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Hi Sisyphus. You have a good name too. Such a nightmare isn't it. I know a lot of the time that I'm not really this or that, but then I get seized by some OCD thing and then I mean I swear it's physical. I can actually feel it in my body. The more I thrash about trying to escape the worse it gets. In a way, the more I get to know OCD the less I think it's about the actual thoughts -- they are generated by some deeper impulse towards guilt or shame or something, and sometimes I think that is what needs to be focused on. The actual physical sensation of guilt, the constriction in the throat, whatever.

But then I worry I'm barking up the wrong tree!

9 January 2015 - 20:47

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Oh I dunno about that. That could be aa very insightful point of view. I wonder similar things. Any way you look at it the thoughts are, despite their apparent extreme significance, totally insignificant, and it's the larger process that is all that matters. That's what needs addressing. But it's incredibly hard to see it that way and keep seeing it that way once the proverbial hits the fan. But you could be right about it being some tendency towards guilt and shame for some deep-seated reason, and maybe that's something that should be tackled on top of the OCD symptoms. I remember reading something to do with the interaction between the caudate nucleus, the amygdala and the frontal cortex in OCD sufferers and I was particularly interested to read that psycopaths have smaller and therefore less active amygdalas which translates to them having practically no conscience. So maybe ours is larger over-active? I dunno - obviously I'm totally reaching there myself! But it's interesting to discuss the possibilities. And maybe a neuro-surgeon will happen along who can correct me on my multiple errors and misconceptions there - I secretly know I am definitely right though - about all of it - he he he Whoa there's that good old magical thinking again. Time for a lie down.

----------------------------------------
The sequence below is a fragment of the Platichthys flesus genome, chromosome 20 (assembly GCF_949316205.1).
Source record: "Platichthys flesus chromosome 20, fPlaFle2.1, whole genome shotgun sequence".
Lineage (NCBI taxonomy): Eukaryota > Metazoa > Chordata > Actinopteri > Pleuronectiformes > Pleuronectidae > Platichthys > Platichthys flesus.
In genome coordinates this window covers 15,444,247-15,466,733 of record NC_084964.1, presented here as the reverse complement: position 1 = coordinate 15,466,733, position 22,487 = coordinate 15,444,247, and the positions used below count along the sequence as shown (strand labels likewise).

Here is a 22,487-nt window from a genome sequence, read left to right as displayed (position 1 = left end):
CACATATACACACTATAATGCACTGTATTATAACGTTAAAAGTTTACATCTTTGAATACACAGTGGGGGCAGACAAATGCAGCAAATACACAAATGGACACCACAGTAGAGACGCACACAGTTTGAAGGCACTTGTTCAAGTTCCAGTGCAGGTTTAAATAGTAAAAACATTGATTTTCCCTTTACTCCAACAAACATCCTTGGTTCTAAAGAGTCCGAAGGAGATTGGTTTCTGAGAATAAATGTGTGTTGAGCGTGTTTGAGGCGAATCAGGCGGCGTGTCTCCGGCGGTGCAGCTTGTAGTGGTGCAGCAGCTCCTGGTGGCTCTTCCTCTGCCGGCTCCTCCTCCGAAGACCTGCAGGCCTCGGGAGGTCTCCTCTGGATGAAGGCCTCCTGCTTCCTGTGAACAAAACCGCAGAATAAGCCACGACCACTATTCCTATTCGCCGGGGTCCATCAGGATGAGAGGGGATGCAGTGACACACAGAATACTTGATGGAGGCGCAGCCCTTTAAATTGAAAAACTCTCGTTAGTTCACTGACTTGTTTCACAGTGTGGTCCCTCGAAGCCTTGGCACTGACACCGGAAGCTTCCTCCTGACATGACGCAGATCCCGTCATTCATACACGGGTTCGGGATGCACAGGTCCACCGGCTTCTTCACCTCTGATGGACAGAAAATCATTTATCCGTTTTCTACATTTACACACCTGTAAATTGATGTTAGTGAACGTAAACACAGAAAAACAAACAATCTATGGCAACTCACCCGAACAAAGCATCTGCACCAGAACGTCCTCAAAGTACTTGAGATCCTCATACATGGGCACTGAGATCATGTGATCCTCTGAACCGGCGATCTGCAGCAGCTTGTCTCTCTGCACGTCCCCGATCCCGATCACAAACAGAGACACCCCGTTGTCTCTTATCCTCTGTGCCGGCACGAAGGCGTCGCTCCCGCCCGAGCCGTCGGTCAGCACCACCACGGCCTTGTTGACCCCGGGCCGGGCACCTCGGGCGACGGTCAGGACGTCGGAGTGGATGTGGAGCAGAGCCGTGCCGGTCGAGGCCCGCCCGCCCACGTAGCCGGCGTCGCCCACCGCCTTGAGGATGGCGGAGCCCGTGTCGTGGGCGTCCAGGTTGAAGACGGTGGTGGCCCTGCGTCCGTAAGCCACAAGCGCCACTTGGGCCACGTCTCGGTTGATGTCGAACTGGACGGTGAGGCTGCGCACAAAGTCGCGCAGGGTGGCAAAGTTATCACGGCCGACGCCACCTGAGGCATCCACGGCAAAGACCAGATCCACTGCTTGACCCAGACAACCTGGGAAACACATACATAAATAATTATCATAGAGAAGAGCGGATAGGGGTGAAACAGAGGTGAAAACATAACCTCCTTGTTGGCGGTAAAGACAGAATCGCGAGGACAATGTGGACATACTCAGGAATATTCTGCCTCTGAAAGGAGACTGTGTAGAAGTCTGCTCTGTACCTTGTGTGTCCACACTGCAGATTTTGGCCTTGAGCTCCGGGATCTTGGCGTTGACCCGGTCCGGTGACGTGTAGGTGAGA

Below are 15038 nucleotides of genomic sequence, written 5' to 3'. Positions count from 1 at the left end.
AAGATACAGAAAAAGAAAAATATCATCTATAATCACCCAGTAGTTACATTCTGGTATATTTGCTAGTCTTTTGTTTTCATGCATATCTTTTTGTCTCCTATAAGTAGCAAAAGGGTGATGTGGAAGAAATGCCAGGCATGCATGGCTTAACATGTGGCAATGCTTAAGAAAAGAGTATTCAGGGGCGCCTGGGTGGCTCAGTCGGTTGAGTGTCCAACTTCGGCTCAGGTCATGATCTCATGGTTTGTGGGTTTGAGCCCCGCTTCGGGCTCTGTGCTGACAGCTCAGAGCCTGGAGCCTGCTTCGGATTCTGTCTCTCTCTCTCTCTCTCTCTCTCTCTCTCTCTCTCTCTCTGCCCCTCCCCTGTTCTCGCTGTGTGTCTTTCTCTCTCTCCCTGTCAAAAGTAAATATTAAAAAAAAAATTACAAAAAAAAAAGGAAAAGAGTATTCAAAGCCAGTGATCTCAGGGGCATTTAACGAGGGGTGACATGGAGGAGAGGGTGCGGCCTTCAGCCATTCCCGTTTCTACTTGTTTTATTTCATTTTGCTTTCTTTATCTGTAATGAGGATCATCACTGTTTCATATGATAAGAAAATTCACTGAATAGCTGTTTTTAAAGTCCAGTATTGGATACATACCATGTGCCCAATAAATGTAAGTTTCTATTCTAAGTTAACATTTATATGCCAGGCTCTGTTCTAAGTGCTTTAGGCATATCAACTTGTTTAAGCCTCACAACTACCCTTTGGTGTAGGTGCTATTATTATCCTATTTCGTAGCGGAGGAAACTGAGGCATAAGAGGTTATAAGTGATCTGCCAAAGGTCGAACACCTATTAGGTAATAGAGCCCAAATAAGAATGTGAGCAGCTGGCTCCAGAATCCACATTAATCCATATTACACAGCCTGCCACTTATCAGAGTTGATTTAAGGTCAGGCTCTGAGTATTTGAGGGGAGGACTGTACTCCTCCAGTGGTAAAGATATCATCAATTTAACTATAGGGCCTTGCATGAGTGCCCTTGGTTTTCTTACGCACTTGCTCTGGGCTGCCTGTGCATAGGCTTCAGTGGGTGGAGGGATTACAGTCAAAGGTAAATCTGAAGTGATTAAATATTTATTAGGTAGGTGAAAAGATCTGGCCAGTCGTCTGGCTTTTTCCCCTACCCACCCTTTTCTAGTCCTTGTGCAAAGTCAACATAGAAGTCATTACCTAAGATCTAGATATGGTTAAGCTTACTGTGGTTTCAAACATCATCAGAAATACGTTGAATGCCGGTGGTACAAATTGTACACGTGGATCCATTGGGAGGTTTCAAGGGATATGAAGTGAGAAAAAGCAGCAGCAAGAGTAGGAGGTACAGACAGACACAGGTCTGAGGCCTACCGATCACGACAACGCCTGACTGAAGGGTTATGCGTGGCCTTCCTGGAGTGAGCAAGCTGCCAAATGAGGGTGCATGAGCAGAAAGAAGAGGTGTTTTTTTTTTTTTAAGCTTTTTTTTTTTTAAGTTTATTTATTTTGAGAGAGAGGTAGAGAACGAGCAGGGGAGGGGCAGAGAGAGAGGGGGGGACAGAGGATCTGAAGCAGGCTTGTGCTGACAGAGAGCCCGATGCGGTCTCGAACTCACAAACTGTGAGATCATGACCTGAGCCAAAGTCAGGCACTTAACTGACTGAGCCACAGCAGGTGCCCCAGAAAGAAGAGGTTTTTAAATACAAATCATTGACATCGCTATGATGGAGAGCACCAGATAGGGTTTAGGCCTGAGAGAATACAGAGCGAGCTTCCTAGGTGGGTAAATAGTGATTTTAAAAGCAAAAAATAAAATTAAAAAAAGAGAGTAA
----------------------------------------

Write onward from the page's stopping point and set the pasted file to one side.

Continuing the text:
This post has been thanked 1 time. 11 January 2015 - 19:02

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I hadn't clocked that magical thinking might be another aspect of the ocd... makes sense though!

11 January 2015 - 20:48

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"I hadn't clocked that magical thinking might be another aspect of the ocd... makes sense though!"

Yes I think it's fair to say that magical thinking drives a lot of OCD behaviour - i.e. we are convinced that performing certain actions or thoughts will exorcise these doubts or bad feelings we have, but in reality they have no bearing on them at all. Only thing is, people without OCD can have strong magical thinking too, hence superstitions, placebo effect, lucky charms, and (depending on your viewpoint of course) religion/magic/UFOs/fairies/angels/ghosts. I think the list is probably long. So whether OCD sufferers are more prone to magical thinking or not, I can't say. It definitely plays a part in it though.